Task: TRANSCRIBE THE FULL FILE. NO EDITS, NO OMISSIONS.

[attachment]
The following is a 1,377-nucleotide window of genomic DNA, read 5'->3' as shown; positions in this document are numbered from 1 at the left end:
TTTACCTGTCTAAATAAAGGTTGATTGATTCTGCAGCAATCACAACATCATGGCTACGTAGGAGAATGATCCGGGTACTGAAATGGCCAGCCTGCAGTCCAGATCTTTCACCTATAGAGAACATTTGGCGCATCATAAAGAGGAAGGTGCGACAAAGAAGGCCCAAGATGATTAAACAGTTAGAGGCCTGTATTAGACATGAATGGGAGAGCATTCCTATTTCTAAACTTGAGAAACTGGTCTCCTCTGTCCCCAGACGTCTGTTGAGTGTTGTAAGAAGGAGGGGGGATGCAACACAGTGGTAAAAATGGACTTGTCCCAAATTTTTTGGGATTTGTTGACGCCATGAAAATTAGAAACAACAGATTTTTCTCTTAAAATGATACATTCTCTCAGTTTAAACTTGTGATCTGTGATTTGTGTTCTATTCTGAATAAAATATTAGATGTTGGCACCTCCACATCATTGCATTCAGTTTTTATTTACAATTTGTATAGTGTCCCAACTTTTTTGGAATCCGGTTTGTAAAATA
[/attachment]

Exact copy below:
The following is a 1,377-nucleotide window of genomic DNA, read 5'->3' as shown; positions in this document are numbered from 1 at the left end:
TTTACCTGTCTAAATAAAGGTTGATTGATTCTGCAGCAATCACAACATCATGGCTACGTAGGAGAATGATCCGGGTACTGAAATGGCCAGCCTGCAGTCCAGATCTTTCACCTATAGAGAACATTTGGCGCATCATAAAGAGGAAGGTGCGACAAAGAAGGCCCAAGATGATTAAACAGTTAGAGGCCTGTATTAGACATGAATGGGAGAGCATTCCTATTTCTAAACTTGAGAAACTGGTCTCCTCTGTCCCCAGACGTCTGTTGAGTGTTGTAAGAAGGAGGGGGGATGCAACACAGTGGTAAAAATGGACTTGTCCCAAATTTTTTGGGATTTGTTGACGCCATGAAAATTAGAAACAACAGATTTTTCTCTTAAAATGATACATTCTCTCAGTTTAAACTTGTGATCTGTGATTTGTGTTCTATTCTGAATAAAATATTAGATGTTGGCACCTCCACATCATTGCATTCAGTTTTTATTTACAATTTGTATAGTGTCCCAACTTTTTTGGAATCCGGTTTGTAAAATA